Politics from the Palouse to Puget Sound

Friday, September 01, 2006

"Commissioners get ag zone earful"

Some excerpts from an article by Thinh Nguyen in the August 31 Whitman County Gazette:
Jim White of Colfax, who is running for the county commission seat being vacated by Commissioner Les Wigen, said he favored leaving the current ordinance like it is. Other candidates vying for the seat were also in attendance, but gave no testimony.
I appreciate Jim's courage in taking a stand. It seems that he is against the proposed changes, which is good, but leaving the current ordinance in place with its three year moratorium on farming before selling farm land needs to go away. Shame of the other commissioner candidates for not showing more leadership on what is clearly the biggest issue facing commissioners now. Despite claims to the contrary, it will continue to be an issue after Wigen retires and they need to address it.
"The League of Women Voters believes that the residents of Whitman County, now living in a rural landscape unique in America, want to change very slowly, very carefully and with minimal impact on that landscape," Kiessling said, reading from a prepared statement. "Please continue to take your time and err on the side of caution."
Yes, by all means, let's grow even slower than we have been. Eventually, no one will be left in Whitman County at all when the farmers go under and others find it too expensive to live here. That ought to suit the environmentalist tastes of the Liberal Women Voters just fine.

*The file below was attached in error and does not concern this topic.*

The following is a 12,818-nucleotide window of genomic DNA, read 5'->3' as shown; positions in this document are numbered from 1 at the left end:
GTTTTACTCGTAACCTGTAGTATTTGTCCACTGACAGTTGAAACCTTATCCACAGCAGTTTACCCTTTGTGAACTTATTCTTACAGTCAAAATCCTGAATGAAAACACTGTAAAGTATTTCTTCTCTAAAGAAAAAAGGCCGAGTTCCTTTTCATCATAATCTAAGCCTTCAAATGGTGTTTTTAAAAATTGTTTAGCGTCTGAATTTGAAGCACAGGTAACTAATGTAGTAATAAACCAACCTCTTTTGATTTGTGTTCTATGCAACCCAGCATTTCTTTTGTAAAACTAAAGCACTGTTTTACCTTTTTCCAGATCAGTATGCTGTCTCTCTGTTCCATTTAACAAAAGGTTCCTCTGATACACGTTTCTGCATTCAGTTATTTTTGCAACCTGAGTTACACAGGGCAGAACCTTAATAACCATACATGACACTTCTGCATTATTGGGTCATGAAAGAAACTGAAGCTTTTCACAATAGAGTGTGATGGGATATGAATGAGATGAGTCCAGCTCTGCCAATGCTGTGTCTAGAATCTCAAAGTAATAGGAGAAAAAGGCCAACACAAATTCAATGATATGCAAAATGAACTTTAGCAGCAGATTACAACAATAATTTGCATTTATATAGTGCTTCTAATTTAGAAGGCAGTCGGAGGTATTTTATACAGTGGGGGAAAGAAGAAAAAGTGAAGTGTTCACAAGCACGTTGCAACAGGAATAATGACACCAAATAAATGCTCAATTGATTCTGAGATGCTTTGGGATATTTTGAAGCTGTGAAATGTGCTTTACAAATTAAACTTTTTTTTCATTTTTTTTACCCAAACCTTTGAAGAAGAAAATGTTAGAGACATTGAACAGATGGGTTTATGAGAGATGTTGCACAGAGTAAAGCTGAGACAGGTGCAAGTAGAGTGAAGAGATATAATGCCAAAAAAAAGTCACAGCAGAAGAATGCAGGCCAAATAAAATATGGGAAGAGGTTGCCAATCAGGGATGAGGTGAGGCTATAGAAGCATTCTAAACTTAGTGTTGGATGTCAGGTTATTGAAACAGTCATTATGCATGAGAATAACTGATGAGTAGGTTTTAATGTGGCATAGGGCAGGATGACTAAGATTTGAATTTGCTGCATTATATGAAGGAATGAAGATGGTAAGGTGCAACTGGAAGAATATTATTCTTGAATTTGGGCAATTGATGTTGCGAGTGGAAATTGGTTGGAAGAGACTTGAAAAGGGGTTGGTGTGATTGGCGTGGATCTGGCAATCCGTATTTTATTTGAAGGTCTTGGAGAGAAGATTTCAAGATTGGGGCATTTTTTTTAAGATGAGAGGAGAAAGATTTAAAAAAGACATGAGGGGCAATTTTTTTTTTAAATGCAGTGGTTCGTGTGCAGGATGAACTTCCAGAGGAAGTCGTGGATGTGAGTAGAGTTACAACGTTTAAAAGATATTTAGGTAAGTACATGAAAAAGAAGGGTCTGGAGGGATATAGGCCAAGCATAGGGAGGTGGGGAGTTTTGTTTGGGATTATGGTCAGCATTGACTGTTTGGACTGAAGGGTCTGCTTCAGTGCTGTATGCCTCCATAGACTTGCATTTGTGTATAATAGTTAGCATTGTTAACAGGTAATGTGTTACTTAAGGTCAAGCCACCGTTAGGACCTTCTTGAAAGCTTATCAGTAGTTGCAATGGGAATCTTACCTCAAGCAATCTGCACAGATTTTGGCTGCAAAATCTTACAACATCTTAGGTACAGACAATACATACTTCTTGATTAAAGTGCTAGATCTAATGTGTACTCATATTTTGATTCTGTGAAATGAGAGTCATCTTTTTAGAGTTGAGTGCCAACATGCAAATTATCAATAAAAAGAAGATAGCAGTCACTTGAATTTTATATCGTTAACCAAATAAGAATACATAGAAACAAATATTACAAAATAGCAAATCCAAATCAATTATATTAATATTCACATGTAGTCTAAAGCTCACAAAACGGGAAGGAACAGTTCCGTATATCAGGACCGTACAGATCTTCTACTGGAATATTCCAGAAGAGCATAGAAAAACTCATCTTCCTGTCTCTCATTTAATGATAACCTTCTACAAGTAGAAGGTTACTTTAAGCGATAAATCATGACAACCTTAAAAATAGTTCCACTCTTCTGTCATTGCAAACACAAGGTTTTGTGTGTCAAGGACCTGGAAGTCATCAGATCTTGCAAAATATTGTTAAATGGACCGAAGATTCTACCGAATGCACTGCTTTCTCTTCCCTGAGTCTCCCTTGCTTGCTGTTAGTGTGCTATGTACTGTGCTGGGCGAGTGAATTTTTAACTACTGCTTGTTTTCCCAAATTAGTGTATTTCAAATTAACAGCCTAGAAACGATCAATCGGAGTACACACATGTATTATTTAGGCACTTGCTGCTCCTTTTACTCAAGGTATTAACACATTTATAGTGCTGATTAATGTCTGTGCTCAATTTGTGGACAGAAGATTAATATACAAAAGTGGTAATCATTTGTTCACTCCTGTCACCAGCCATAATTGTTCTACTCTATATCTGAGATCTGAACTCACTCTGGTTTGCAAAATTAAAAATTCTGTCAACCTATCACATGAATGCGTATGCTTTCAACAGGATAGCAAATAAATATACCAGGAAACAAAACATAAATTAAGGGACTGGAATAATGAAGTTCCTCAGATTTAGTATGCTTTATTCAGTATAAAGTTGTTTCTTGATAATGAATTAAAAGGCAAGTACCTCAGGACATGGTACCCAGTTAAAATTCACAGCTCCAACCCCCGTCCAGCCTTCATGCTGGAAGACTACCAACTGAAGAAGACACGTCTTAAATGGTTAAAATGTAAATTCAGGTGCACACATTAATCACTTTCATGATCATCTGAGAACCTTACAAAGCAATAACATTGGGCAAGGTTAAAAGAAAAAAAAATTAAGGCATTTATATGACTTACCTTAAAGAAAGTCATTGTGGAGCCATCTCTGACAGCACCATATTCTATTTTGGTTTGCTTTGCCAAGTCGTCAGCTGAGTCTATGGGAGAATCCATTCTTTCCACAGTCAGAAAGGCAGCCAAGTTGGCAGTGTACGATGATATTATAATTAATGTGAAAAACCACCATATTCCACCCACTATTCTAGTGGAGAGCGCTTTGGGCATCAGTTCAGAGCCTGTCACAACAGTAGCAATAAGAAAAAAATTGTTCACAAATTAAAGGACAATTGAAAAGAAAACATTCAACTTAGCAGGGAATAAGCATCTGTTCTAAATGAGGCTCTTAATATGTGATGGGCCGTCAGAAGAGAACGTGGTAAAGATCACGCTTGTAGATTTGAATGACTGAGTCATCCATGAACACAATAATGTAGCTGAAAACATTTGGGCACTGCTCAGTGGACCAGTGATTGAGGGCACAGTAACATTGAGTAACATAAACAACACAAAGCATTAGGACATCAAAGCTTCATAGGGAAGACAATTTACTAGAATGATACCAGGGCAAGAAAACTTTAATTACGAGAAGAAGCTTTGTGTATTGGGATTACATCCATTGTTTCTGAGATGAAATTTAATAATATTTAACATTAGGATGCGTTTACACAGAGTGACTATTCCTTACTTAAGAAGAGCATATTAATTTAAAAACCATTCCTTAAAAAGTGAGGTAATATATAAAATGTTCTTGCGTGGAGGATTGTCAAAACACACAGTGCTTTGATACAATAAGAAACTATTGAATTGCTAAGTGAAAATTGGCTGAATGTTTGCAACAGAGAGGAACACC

Scott Cornelius, who lives south of Pullman in Sand Road, held up a 1982 feature article in National Geographic Magazine called "A Paradise called the Palouse" and favored retaining the scenery of the Palouse through the proposed regulations.
There are many places featured in National Geographic that are visually stunning, but I wouldn't want to live there. There is more to quality of life than nice scenery.
"What part of 'private' don't they understand," said Ray Lindquist of Pullman.
You tell 'em Ray!!
An informal show of hands at a public hearing with about 70 in attendance Tuesday night indicated most were against plan.

Susan Fagan of Pullman, governmental affairs director for Schweitzer Engineering Laboratories, noted the need for more housing opportunities for the expanding company.

She also cited a 2005 study by University of Idaho Research Economist Steven Peterson, who noted a $60 million net economic leak into Latah County, possibly due to housing costs.

"If we had more people here, we might be able to capture some of that," she said.
I think the growth and development argument is the one that really needs to be made, even more than personal property rights. Our future is at stake. As Peterson's study showed, this decision can have consequences that last for decades (more on that later today.)
Barlass noted he is a veteran,and said he thought his freedoms were getting" shorter and shorter and shorter."

He said the county commissioners might as well take down the American flag posted behind them and put up a hammer and sickle.

Several who gave testimony suggested putting the final proposal before the people in a countywide vote. That proposal was backed by applause from the audience.
I agree. Let's vote on it and find out people really think.
"The issue is intrusive government," said David Bromling of Oakesdale. "I definitely want to make it an election issue when the incumbents come up for election."

After the close of the hearing, County Commissioner Jerry Finch said the plan has already seen a countywide vote.

"When they elected the three commissioners, they put it to a vote," he said.

The official comment period will end at 5 p.m. Friday, Sept. 8, and the commission is planning workshops on the document beginning the following Monday, Sept. 11.
Get your input in to the commissioners if you haven't done so already.

No comments: